In the immune system, RCAN1 overexpression has been implicated in the decline in the innate immune response and T-cell function, which could contribute to at least some of the immune problems found in people with DS, that are more susceptible to infections and show a high incidence of haematopoietic malignancies and certain autoimmune disorders such as autoimmune thyroid disease, coeliac disease and diabetes.
On the other hand, some protective effects of RCAN1 overexpression are also observed in people with DS, like decrease inflammation and allergic responses and a very low incidence of solid tumours and angiogenesis.
- Galambos C. (2019): RCAN1- driven pulmonary endothelial cell dysfunction leads to pulmonary hypoplasia and pulmonary hypertension in Down syndrome.
- Ryeom S. (2020): Calcineurin signalling in Neutrophils may underlie the high incidence of infection-related mortality for children with Down syndrome being treated for leukaemia.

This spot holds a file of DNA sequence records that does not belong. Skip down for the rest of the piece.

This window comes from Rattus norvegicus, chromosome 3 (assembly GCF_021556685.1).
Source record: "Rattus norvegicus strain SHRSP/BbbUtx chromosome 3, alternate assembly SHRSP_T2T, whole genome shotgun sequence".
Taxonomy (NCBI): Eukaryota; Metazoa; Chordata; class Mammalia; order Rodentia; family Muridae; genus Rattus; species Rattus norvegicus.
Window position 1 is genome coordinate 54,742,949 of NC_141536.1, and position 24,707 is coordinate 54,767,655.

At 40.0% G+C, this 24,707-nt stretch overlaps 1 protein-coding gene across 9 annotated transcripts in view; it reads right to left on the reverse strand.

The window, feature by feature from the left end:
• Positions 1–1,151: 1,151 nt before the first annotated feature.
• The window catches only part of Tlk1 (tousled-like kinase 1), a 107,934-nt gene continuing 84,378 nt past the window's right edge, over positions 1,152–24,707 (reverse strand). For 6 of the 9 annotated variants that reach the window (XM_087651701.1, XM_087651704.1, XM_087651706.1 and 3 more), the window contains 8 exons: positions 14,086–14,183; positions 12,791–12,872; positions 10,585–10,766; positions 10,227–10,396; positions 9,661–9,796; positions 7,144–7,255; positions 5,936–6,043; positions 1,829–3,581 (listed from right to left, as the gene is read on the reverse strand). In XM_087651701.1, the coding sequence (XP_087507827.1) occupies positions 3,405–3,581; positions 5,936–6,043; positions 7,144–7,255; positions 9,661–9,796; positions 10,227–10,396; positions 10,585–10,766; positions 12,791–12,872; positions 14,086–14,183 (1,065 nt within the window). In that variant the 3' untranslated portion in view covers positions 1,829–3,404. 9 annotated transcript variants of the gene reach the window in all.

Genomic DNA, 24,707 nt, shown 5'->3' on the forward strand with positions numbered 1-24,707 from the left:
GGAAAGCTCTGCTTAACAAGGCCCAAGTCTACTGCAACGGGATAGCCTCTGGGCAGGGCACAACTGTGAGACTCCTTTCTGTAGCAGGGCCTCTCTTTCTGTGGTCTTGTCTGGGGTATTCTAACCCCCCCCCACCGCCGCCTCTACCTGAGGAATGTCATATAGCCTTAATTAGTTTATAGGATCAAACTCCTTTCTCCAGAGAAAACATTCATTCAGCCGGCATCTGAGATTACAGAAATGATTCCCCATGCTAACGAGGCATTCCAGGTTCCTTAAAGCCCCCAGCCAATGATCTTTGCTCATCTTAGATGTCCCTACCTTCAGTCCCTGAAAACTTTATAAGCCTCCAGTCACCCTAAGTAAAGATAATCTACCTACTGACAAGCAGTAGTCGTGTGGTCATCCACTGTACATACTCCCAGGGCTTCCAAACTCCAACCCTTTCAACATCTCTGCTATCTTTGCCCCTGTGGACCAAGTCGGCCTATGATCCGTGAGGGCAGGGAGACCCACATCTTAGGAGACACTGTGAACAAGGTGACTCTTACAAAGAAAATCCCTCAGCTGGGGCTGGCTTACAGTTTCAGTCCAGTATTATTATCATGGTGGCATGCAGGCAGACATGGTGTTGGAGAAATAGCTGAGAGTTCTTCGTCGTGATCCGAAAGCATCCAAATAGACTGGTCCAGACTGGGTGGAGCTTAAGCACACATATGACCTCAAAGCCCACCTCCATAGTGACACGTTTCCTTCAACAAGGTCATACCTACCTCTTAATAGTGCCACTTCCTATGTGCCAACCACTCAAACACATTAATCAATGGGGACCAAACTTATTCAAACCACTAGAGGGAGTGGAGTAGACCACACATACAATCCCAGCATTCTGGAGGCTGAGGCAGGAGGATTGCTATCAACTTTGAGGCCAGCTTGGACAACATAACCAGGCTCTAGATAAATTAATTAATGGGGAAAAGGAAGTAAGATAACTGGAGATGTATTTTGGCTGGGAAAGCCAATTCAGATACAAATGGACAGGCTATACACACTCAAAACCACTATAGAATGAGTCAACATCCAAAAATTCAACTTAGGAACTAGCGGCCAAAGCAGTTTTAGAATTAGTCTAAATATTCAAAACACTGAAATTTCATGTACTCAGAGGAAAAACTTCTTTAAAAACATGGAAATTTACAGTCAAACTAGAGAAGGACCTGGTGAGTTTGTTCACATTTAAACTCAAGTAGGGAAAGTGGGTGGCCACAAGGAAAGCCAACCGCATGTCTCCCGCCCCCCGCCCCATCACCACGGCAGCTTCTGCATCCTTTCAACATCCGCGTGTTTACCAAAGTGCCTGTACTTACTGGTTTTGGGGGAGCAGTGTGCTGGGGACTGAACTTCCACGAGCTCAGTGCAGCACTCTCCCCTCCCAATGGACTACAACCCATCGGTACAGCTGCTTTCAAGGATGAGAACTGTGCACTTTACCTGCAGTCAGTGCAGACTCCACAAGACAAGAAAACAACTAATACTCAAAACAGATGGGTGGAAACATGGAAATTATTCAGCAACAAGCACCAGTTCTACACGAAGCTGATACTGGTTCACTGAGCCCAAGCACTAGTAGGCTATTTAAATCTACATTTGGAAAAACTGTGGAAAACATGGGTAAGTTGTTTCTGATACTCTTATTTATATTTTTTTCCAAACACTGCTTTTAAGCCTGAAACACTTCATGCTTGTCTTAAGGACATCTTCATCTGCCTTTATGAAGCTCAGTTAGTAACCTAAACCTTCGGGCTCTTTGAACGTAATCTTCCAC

- Marti E. (2007): Molecular mechanisms underlying RCAN1/DSCR1-mediated neuronal death and its relevance to Down syndrome and neurodegenerative diseases.
- Barallobre MJ. (2007): Role of Dyrk1a and DSCR1 during the development of cortical dendrite. Implications in Down syndrome.
- Crawford D. (2009): The role and targeting of RCAN1 in Down syndrome.
- Pritchard M. (2009): The role of Down syndrome-related gene DSCR1/RCAN1 in learning and memory.
- Hoeffer C. (2018): RCAN1, synaptic plasticity and neuronal phosphatase dysregulation in Down syndrome.
More information about RCAN1….
The RCAN Gene